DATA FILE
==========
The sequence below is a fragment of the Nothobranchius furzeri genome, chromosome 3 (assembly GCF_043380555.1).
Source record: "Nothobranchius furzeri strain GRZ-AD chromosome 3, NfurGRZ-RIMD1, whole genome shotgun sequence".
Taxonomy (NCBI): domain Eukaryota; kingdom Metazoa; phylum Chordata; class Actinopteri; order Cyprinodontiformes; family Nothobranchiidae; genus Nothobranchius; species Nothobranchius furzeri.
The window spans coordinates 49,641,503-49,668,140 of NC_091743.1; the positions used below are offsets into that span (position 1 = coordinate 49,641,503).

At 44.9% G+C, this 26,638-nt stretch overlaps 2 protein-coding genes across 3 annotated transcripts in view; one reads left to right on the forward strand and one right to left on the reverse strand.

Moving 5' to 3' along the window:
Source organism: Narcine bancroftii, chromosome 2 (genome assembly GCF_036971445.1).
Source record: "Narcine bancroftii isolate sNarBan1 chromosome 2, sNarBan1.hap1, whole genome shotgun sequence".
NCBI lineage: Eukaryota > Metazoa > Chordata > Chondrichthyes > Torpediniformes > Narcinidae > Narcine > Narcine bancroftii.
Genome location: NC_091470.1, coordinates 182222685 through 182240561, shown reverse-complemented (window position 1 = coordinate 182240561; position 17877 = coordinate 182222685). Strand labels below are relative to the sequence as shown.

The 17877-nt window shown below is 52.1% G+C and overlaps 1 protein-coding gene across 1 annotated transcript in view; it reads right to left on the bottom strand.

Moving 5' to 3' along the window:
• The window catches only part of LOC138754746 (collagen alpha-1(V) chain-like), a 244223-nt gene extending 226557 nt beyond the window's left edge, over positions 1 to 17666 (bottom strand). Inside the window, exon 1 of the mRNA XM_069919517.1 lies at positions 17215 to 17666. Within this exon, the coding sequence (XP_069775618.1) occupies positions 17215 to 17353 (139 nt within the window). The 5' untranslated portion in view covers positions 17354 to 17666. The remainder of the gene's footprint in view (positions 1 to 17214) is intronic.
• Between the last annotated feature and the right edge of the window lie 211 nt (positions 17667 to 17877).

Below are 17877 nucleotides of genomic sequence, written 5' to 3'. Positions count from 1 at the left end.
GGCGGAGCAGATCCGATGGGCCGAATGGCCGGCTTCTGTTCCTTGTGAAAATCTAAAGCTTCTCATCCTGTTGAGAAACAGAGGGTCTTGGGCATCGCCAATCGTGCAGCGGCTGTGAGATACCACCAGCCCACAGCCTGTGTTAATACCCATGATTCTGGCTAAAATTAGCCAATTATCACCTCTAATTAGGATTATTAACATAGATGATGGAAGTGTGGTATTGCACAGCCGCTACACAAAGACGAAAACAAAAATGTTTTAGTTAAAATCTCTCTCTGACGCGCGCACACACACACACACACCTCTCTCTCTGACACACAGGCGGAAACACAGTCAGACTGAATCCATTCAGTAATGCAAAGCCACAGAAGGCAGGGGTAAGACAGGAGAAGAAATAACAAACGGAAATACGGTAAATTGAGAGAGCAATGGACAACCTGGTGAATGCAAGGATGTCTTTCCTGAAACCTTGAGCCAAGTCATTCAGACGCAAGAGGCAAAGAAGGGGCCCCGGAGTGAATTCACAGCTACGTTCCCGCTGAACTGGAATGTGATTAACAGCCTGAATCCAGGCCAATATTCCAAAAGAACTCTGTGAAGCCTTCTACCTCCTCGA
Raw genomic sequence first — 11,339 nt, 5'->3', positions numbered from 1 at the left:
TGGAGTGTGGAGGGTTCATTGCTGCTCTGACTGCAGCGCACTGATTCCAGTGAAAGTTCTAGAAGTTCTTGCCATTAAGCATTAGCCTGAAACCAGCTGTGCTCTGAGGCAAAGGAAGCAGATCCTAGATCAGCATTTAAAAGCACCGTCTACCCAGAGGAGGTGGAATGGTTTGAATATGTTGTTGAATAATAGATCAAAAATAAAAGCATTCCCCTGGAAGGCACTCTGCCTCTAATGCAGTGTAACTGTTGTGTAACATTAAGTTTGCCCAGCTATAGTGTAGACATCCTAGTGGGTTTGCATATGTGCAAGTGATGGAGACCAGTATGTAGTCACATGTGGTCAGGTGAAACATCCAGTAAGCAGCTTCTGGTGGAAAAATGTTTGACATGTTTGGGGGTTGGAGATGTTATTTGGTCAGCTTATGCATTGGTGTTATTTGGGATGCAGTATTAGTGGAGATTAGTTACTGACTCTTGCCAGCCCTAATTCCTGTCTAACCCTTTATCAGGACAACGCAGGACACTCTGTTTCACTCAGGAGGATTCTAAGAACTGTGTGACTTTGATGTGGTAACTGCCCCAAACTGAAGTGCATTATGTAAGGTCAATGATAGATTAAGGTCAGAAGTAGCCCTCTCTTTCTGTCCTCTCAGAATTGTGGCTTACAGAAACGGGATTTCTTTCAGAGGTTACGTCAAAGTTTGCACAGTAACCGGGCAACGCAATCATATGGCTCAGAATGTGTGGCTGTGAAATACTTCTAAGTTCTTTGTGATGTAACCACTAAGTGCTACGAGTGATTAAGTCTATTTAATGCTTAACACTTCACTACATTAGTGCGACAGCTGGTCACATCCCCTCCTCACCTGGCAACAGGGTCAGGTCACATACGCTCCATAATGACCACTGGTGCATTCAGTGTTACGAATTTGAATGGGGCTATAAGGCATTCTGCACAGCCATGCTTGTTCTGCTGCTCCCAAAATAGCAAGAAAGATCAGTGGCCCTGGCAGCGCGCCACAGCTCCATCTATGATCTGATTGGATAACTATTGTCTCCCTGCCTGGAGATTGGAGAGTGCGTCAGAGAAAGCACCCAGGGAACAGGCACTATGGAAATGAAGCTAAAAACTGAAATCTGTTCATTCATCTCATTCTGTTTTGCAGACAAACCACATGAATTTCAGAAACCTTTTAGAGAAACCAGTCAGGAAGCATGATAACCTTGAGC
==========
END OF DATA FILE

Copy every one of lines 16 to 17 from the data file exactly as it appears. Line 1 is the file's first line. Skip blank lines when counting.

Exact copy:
GGCGGAGCAGATCCGATGGGCCGAATGGCCGGCTTCTGTTCCTTGTGAAAATCTAAAGCTTCTCATCCTGTTGAGAAACAGAGGGTCTTGGGCATCGCCAATCGTGCAGCGGCTGTGAGATACCACCAGCCCACAGCCTGTGTTAATACCCATGATTCTGGCTAAAATTAGCCAATTATCACCTCTAATTAGGATTATTAACATAGATGATGGAAGTGTGGTATTGCACAGCCGCTACACAAAGACGAAAACAAAAATGTTTTAGTTAAAATCTCTCTCTGACGCGCGCACACACACACACACACCTCTCTCTCTGACACACAGGCGGAAACACAGTCAGACTGAATCCATTCAGTAATGCAAAGCCACAGAAGGCAGGGGTAAGACAGGAGAAGAAATAACAAACGGAAATACGGTAAATTGAGAGAGCAATGGACAACCTGGTGAATGCAAGGATGTCTTTCCTGAAACCTTGAGCCAAGTCATTCAGACGCAAGAGGCAAAGAAGGGGCCCCGGAGTGAATTCACAGCTACGTTCCCGCTGAACTGGAATGTGATTAACAGCCTGAATCCAGGCCAATATTCCAAAAGAACTCTGTGAAGCCTTCTACCTCCTCGA
Raw genomic sequence first — 11,339 nt, 5'->3', positions numbered from 1 at the left: